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Chapter 8

Chapter 8- Memory.doc

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Steve Joordens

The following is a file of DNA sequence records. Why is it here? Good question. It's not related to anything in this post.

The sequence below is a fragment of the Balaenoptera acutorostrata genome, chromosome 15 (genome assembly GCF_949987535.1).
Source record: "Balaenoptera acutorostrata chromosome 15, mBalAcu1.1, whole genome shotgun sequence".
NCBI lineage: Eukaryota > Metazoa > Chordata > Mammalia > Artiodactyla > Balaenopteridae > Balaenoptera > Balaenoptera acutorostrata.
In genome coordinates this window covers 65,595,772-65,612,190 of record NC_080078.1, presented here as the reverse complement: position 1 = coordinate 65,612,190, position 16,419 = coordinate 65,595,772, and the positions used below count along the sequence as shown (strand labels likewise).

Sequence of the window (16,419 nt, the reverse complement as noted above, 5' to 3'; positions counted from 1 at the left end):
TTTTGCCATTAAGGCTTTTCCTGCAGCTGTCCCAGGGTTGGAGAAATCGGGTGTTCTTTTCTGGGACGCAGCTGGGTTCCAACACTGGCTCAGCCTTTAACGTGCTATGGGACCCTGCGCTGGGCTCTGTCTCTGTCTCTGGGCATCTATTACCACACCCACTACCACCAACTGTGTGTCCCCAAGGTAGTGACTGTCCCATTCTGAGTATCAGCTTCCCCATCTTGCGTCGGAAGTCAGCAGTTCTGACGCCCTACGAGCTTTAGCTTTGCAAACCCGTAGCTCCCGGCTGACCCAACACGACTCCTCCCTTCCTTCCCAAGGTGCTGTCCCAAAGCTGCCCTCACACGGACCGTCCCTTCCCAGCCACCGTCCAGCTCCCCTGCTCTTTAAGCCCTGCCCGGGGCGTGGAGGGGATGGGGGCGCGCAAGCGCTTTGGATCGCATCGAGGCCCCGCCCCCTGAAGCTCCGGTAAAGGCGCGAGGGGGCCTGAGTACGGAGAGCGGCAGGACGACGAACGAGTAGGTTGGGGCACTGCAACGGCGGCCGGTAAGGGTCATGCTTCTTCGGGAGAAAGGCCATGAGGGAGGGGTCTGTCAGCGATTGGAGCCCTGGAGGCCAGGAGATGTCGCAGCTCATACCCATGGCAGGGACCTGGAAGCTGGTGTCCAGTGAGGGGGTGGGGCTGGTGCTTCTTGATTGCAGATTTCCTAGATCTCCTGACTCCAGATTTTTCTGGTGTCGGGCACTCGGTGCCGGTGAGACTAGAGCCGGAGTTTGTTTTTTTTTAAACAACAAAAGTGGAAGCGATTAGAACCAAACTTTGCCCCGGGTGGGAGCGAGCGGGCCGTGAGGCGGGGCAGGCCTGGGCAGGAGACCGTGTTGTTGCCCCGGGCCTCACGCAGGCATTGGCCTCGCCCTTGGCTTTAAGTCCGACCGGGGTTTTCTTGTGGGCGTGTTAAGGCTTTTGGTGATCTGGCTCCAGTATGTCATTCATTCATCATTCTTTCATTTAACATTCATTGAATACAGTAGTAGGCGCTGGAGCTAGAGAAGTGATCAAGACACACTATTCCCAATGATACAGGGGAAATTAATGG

Chapter 8- Memory Overview of Memory • A lapse of time may occur between the act of learning and a change of behaviour caused by that learning Memory- the cognitive processes of encoding, storing, and retrieving info • Aware of these processes in different ways Encoding- the process by which sensory info is converted into a form that can be used by the brain’s memory system Storage- the process of maintaining info in memory • Not so directly available Retrieval- the active processes of locating and using stored info • A progressive reactivation • In 1949, Donald Hebb used this active/latent distinction to suggest that the brain remembered info in 2 different ways, called dual trace theory o Info that was active was in this state because neurons were firing nonstop o He thought that this activity was due to the feedback circuits of neurons o Repeated firing strengthened the synaptic efficiency of the circuit, leading to structural changes in the neurons involved and would persist after the activity has ceased o The brain retained traces of an experience either in an active state or in the lateral structural state • In the 1960s, Richard Atkinson and Richard Shiffrin suggested that memory takes at least 3 forms: o Sensory memory- memory in which representations of the physical features of a stimulus are stored for very brief durations  Retain active traces  Difficult to distinguish from the act of perception  Info represents the original stimulus fairly accurately and contains all or most of the info hat has just been perceived o Short-term memory- an immediate memory for stimuli that has just been perceived  Retain active traces  Limited in capacity and duration o Long-term memory- memory in which info is represented on a permanent or near-permanent basis  Retains latent traces 1  No limits and relatively durable  Occurs because of physical changes that take place in the brain Modal model- info flows from one type of memory to another Sensory Memory • We become aware of it only when info is presented very briefly, so that we can perceive its after-effects Iconic Memory Iconic memory/visual persistence- a form of sensory memory that holds a brief visual image of a scene that has just been perceived • Image of the visual stimulus fades quickly from iconic memory Echoic Memory Echoic memory- a form of sensory memory for sounds that have just been perceived • When we hear a word pronounced, we hear individual sounds and won’t identify the word until we have heard all of the sounds so acoustical info must be stored temporarily until all sounds have been received • Holds a representations of the initial sounds until the entire word has been heard • Can last up to 20 seconds Short-Term or Working Memory • Last limited capacity, and most of the info that enters it is subsequently forgotten Encoding of Information in the Short Term: Interaction with Long-Term Memory • The rehearsal process keeps the info in short-term memory long enough for it to be transferred into long-term memory • Retrieve some info from long-term memory in order to perform a task • Short-term memory contains info when we are trying to encode that info and when we are trying retrieve it Working memory- memory for new info and info retrieved from long-term memory • Represents our ability to remember what we have just perceived and to think about it in terms of what we already know Primacy and Recency Effects 2 Primacy effect- the tendency to remember initial info • Appear to be due to the fact that you have the opportunity to rehearse more than the later info • Permits them to be stored in long-term memory Recency effect- the tendency to recall later info • Still available in short-term memory The Limits of Working Memory • Stimuli remain working memory for less than 20 seconds unless they are rehearsed • Muter found that an unexpected distraction seriously disrupted working memory • Miller demonstrated that people could retain, on average, about 7 pieces of info in their short-term memories Chucking- a process by which info is simplified by rules, which make it easily remembered once the rules are learned • The total amount of info we can store in short-term memory depends on the particular rules we use to organize it • The capacity of short-term memory depends on how much meaning the info has Varieties of Working Memory • Working memory can contain a variety of sensory info: visual, auditory, somatosensory, gustatory, and olfactory • Contain info about movements that we have just made (motor movements) and provide rehearsed movements that we are thinking about making • Baddeley has suggested that working memory consists on several components: o Maintains verbal info o Retains memories of visual stimuli o Store general info (memory of non-speech sounds, touch, odours, etc) Phonological Working Memory • Most of the info we receive can be encoded verbally Phonological short-term memory- short-term memory for verbal information • May be produced by activity in the auditory system (circuits of neurons in the auditory association system) • Phonological coding could involve either the auditory system of the brain or the system that controls speech 3 • Phonological coding stored in long-term memory may help to strengthen the rehearsed info Subvocal articulation- an unvoiced speech utterance Conduction aphasia- an inability to remember words that are heard, although they usually can be understood and responded to appropriately • Caused by damage to a region of the left parietal lobe • Caused by damage to Wernicke’s areas (perception of speech) and Broca’s areas (production of speech) • Can disrupts acoustical short-term memory by making such subvocal rehearsal difficult or impossible Visual Working Memory • Much of the info we receive from the visual system is non-verbal • Obtained from the immediate environment by means of the sense organs or retrieved from long-term memory • Most of what we see is familiar • Short-term memories depend on organizational rules stored in long- term memory • Mental manipulation for tasks that require movements Loss of Information from Short-Term Memory • Info enters from sensory memory and from long-term memory, is rehearsed, thought out, modified, and then leaves • With increased skills and effort, more info would be stored, unless a distraction occurs, which can cause info to be degraded or to decay with time Learning and Encoding in Long-Term Memory • Once info has successfully made its way into long-term memory, it remains relatively stable • We remember things we recognize, perceptions received by all of our sensory systems, order of events that occurred, and experience o Perceptual memories involves altercations in circuits of neurons in the sensory association cortex of the brain (Ex: visual memories in the visual cortex) o Combinations of perceptual memories involve establishment of connections between different regions of the association cortex o Motor memories involves altercations in circuits of neurons in the motor association cortex of the frontal lobes • Involves both active and passive processes: use deliberate strategies to remember something or remember with effort 4 The Consolidation Hypothesis • Hebb’s dual trade theory was based on the distinction between active processing of info and latent retention due to structural changes in the brain Consolidation- the process by which info in short-term memory changes to long-term memory, presumably because of physical changes that occur in neurons in the brain • Make the info stronger, easier to recall, and more resistant to forgetting • This is long-term memory • A blow to the head disrupts the balance in ions surrounding brain cells, where the neurons’ ion pumps increase as a result, causing large metabolic changes Retrograde amnesia (“backward in time”) - the loss of the ability to retrieve memories of one’s past, particularly memories of episodic or autobiographical events • This occurs because the brain centres for consolidation have been damaged • Recent memories are affected more strongly than older ones because recent memories have had less time to be consolidated and are weaker, more difficult to retrieve, and more prone to forgetting Immediate-early genes (IEGs) – genes that can be activated in the presence of chemicals that inhibit the synthesis of proteins • Do not rely on the previous activation of other genes The Levels of Processing Hypothesis • The model states that all info gets into long-term memory only after passing through short-term memory • The model states that the most important factor determining whether a particular piece of info reaches long-term memory is the amount of time it spends in short-term memory • Craik and Lockhart pointed out that the act of rehearsal may effectively keep info in short-term memory but does not necessarily result in the establishment of long-term memories • They suggested that people engage in 2 different types of rehearsal: o Maintenance rehearsal- the rote repetition of info  Repeating a given item over and over again  Serves to maintain the info in short-term memory but does not necessarily result in lasting changes 5 o Elaborative rehearsal- the processing of info on a meaningful level, such as forming associations, attending to the meaning of the material, thinking about it, and so on  Elaborate on new info by recollecting related info already in long-term memory • Craik and Lockhart suggested that memory is a by-product of perceptual analysis and proposed a levels-of-processing framework for understanding the way info enters long-term memory o Conceived of the levels as being hierarchically arranged, from shallow (superficial) to deep (complex) o Can control the level of analysis by paying attention to different features of the stimulus  Focus on the superficial sensory characteristics  features will be stored in memory  Focus on the meaning of a stimulus and the ways it relates to other things  features will be stored in memory Shallow processing- the analysis of the superficial characteristics of a stimulus (Ex: size and shape) • This is an example of maintenance rehearsal Deep processing- the analysis of the complex characteristics of a stimulus (Ex: its meaning, its relationship to other stimulus) • This is an example of elaborative rehearsal • Leads to better retention than surface processing Knowledge, Encoding, and Learning • As we gain more knowledge over time, out recall of that knowledge improves • Encoding involves getting material into memory • How we encode info is likely to affect our ability to remember it later Automatic versus Effortful Processing Effortful processing- practicing or rehearsing info through either shallow or deep processing Automatic processing- the formation of memories of events and experience with little or no attention or effort • Includes frequency, time, and place • Help learn things with relative ease, which makes life a lot less taxing than continually having to process info effortfully Encoding Specificity • It seems clear that more rehearsal is better than less 6 Encoding specificity- the principle that how we encode info determines our ability to retrieve it later • The time to make info meaningful is during encoding Criticisms of the Levels of Processing Hypothesis • The difference of the shape of a stimulus and its meaning is clear, but most instances of encoding cannot be so neatly categorized • Depth roughly describes the fact that info is more readily remembered when we think about it in relation to what we already know, but it is